Looking to the Future: Benefits of Restoration
The Dowagiac River Rehabilitation Team proposed rehabilitation of the functional ecology of the entire Dowagiac River system, recreating some of the characteristics of the original channel, and thereby improving the diversity of fisheries and wildlife habitats. The river would then support a cold water fish community, dominated by self-sustaining trout populations.

Some head water and riparian wetlands would be restored, improving water quality, flow and temperature stability. The agricultural landscape of the watershed would be maintained, and sustainable agricultural production would be a major goal. Best management practices would be encouraged in agricultural lands along the head waters, minimizing sediment, nutrient and chemical inputs to the river.

The river, the corridor, and their attendant wildlife, aesthetic and recreational values would become a primary natural attraction in southwest Michigan. The potential for recreational and community development would be an economic boon to the region. -- Jay Wesley

The "Executive Summary" of the University of Michigan study (Feasibility Assessment for Rehabilitating the Dowagiac River System in Southwestern Michigan) offers the following on potential benefits:

"While Cass County does not have many tourists visiting the county, neighboring Berrien County is ranked third highest in the state for tourist dollars. Cass County can never offer access to Lake Michigan, nor does it have a major highway entering the state from Indiana, but it is reasonable to assume the county's recreational appeal could be increased. Recreational opportunities currently available within the watershed include trout fishing, canoeing, self-pick farms, camping, and golfing. Rehabilitation efforts that improve the quality of the trout fishery, expand and connect greenways, and provide additional recreational amenities and related infrastructure would provide quiet, aesthetically pleasing recreational opportunities.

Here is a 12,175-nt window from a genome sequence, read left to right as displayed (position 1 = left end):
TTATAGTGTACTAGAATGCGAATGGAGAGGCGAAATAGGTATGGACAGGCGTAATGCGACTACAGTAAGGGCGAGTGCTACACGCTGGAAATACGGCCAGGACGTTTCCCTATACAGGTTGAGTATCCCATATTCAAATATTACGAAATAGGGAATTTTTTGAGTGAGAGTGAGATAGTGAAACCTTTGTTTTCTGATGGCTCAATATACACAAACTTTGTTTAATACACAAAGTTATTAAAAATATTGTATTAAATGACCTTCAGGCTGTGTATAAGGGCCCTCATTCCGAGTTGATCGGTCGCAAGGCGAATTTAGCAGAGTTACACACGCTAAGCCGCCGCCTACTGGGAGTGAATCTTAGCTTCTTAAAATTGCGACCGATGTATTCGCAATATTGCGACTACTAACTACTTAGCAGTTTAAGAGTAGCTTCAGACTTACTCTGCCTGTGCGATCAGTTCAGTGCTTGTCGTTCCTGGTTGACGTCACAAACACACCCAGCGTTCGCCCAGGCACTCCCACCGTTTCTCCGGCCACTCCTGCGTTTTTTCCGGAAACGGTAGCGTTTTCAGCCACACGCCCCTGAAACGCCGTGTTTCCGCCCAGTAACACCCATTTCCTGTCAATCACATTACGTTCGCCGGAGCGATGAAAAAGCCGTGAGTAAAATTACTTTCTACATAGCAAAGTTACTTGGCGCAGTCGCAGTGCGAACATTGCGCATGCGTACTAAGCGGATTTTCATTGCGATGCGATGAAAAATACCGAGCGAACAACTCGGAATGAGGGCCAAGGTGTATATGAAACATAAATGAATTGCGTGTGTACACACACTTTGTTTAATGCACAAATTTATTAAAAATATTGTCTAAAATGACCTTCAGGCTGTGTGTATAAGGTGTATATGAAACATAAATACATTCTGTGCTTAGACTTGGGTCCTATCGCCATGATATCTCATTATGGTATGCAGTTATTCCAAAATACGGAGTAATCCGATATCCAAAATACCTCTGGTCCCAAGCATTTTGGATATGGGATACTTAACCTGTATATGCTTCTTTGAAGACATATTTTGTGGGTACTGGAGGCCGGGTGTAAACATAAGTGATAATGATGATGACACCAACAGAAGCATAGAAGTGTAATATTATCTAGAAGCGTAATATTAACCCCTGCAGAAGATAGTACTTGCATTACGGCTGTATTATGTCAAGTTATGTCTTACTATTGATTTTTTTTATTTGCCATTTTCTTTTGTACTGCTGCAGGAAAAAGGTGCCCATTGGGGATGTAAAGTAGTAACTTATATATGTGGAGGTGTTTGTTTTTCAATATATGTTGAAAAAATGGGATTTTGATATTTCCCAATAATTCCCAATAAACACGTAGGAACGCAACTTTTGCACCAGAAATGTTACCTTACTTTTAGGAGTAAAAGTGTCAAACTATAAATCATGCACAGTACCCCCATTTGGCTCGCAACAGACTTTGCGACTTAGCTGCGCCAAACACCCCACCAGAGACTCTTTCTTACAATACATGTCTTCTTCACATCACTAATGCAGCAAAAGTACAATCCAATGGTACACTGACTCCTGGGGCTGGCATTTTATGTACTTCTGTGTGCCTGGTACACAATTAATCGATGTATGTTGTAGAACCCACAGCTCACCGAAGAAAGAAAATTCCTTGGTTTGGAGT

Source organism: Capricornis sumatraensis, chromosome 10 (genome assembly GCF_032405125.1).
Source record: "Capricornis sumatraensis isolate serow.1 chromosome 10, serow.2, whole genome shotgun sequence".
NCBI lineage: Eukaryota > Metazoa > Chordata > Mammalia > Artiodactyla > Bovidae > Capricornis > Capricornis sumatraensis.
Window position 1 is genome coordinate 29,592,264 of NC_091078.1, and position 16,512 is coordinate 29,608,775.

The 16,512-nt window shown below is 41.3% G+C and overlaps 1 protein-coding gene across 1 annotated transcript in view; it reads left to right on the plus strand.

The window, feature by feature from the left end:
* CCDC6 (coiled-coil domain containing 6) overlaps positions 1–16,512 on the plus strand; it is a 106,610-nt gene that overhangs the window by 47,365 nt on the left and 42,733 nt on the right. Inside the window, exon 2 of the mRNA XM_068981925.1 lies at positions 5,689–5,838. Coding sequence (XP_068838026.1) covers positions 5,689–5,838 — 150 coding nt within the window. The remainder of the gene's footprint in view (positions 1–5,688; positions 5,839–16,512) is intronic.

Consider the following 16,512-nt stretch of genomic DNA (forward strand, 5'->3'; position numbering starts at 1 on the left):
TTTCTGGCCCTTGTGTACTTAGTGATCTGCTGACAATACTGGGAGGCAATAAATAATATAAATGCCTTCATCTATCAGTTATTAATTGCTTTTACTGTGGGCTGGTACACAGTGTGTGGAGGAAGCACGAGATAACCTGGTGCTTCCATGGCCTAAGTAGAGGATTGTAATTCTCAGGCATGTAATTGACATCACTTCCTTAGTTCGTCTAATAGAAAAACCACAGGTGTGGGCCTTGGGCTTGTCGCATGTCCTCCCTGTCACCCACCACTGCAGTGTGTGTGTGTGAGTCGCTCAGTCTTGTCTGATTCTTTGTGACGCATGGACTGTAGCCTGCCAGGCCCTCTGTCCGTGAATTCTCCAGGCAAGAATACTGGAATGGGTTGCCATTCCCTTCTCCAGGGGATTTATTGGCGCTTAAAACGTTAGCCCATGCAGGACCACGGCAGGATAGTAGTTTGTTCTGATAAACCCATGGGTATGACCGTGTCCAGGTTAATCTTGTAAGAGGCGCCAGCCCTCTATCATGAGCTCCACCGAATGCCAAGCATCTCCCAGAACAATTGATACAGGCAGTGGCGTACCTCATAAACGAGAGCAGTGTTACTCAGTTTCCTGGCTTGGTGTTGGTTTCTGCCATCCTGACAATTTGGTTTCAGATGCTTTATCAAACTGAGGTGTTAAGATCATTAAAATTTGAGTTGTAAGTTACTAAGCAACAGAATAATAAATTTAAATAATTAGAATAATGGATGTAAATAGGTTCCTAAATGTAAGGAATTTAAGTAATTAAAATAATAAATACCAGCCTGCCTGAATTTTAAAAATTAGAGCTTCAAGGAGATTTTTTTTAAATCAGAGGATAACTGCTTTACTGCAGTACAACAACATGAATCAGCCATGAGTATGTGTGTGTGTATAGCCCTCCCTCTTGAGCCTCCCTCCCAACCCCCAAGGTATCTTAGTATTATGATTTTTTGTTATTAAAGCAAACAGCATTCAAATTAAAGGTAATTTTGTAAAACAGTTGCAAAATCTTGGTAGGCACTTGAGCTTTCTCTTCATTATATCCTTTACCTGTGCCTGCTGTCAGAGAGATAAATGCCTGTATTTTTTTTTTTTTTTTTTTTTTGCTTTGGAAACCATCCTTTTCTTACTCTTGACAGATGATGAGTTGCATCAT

The Daily high-speed Amtrak rail line that extends from Chicago may considerably impact the watershed in the future as a result of increased exurbanization within the watershed. Not only is it likely that more people will move into the area, but that the composition of the community will change. People from Chicago could commute daily. Additionally, people form Elkhart and South Bend, Indiana are residing in increasing numbers in the southern tier of townships in Cass County. Areas in the southern part of the watershed could become impacted next. These bedroom and weekend residents will express different interests and needs from many local residents who's families have lived in the area for several generations. Without vision and planning, the effect of this influx of new residents could be a loss of the community's rural character.

The discussion of rehabilitation needs to included consideration of future changes in land use, and associated changes in surface water flow regimes. The focus and interest stimulated by the proposed river rehabilitation offers an excellent opportunity to proactively address these development pressures before they become problems."

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